Valedictorians from Columbia County’s high schools are perfecting their speeches in preparation for Saturday’s graduation ceremonies.
This time 23 years ago, Navy Commander Adam Palmer was in the same situation, writing the speech he’d give as Lakeside High School’s first valedictorian in 1989.
From that moment, Palmer never fathomed the depths to which his career would sink.
In a ceremony this past fall, Palmer took the helm of the U.S.S. West Virginia – a nuclear-powered, ballistic missile submarine, also known as SSBN 736.
“It was something that I recognize that my career path had kind of uniquely prepared me ...for taking an SSBN, taking one out of the shipyard where there’s a year of certifications that we’re going to have to do,” said Palmer, who has experience inspecting submarine engineering systems.
“It can be difficult. ... It is something I felt like I was very much ready to do, something that not everybody would jump on.”
He’ll take the West Virginia to sea in the summer of 2013. The sub is in a shipyard in Portsmouth, Va., to refuel the nuclear reactor, Palmer said.
Then, the 560-foot-long West Virginia must undergo sea trials and certifications before it’s cleared to return to the active Navy fleet.
Palmer said he was eager to take the sub, his first as commander, to sea.
One of the perks of being stuck in the shipyard is that Palmer gets to spend every night with his wife, Jessica, and 9-year-old daughter, Addison, at their home in nearby Norfolk, Va.
“So, apart from maybe the initial idea that it’d be great to get underway and not have to worry about this stuff, I kind of quickly got over that,” Palmer said. “Really, having the opportunity to influence people’s lives, hopefully teach them things that they haven’t experienced, help guide them, coach them, mentor them; that is really neat. And it doesn’t take getting a ship underway to do that.”
In the meantime, Palmer’s staying busy overseeing sub maintenance and training the more than 200-member crew.
Even though Palmer hasn’t yet led the crew on an active mission, or even taken the sub to sea, he is loving every minute aboard the U.S.S. West Virginia.
“I can tell you, even the bad days are better than any other day I’ve had in the submarine force,” Palmer said. “It is just amazing. It is like being out on the playground without any of the other teachers there.”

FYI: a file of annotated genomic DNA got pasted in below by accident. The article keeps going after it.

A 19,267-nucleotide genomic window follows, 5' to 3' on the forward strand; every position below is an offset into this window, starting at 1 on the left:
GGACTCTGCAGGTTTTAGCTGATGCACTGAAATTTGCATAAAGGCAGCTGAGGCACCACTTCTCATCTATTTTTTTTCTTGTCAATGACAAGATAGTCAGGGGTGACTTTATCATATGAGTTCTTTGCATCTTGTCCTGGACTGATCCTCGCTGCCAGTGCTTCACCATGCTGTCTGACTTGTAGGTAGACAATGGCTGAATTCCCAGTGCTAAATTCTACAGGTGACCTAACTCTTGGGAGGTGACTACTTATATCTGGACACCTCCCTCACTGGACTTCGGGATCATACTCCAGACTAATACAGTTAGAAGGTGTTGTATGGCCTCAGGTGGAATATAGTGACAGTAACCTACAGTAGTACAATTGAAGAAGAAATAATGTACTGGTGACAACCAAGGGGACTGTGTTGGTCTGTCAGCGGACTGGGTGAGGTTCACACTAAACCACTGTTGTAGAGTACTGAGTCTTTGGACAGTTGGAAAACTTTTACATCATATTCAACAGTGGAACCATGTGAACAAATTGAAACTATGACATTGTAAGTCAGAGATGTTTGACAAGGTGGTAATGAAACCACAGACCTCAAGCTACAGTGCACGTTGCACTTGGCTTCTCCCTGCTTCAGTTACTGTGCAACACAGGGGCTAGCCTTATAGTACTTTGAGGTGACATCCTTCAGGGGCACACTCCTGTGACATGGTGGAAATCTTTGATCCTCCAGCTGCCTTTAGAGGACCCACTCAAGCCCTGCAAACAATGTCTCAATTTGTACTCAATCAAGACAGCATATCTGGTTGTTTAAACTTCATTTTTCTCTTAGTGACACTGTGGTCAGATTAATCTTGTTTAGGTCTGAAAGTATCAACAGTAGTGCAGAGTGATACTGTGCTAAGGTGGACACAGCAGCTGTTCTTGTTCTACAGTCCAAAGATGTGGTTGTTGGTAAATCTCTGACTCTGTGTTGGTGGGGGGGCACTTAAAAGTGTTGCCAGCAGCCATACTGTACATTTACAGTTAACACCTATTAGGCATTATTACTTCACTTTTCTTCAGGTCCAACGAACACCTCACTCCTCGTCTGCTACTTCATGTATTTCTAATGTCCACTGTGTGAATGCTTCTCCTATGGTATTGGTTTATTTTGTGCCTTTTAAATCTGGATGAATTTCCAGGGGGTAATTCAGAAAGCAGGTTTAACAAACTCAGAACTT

Joining the Navy’s submarine force wasn’t Palmer’s aim when he attended Duke University in 1989 on a Navy JROTC scholarship. He made the decision while talking to enlisted seamen on a brief mid-shipmen tour.
“They’re all obviously very sharp. They know their stuff,” Palmer said. “But they were like, ‘Whatever you do, don’t come in the submarine force. It’s awful. We’re working hard. Just don’t do this.’
“I think the No. 1 reason why I came into the submarine force was because a bunch of smart, sarcastic guys told me it was absolutely the thing I shouldn’t do.”
After graduating from Duke in 1993, Palmer received a commission through the Navy Reserve Officer Training Corps. After training, he joined the crew of the U.S.S. Maine for three deterrent patrols, where the sub and Palmer earned accolades.
“We were so proud of him,” Palmer’s mother, Judy, said of his newest assignment. “I still can’t believe it. ... I can’t even imagine that amount of responsibility.”
He became a qualified submarine tactics instructor and attack center operator before leaving the Navy for the private sector.
When he rejoined the Navy in 2002 “it instantly felt like home again,” Palmer said.
Palmer continued training and service on the U.S.S. Springfield and the U.S.S. Albuquerque, which was deployed to the Arabian Gulf with the Theodore Roosevelt Strike Group and earned more awards.
“Our mission is to prevent war,” Palmer said. “That’s what we are hopefully doing.”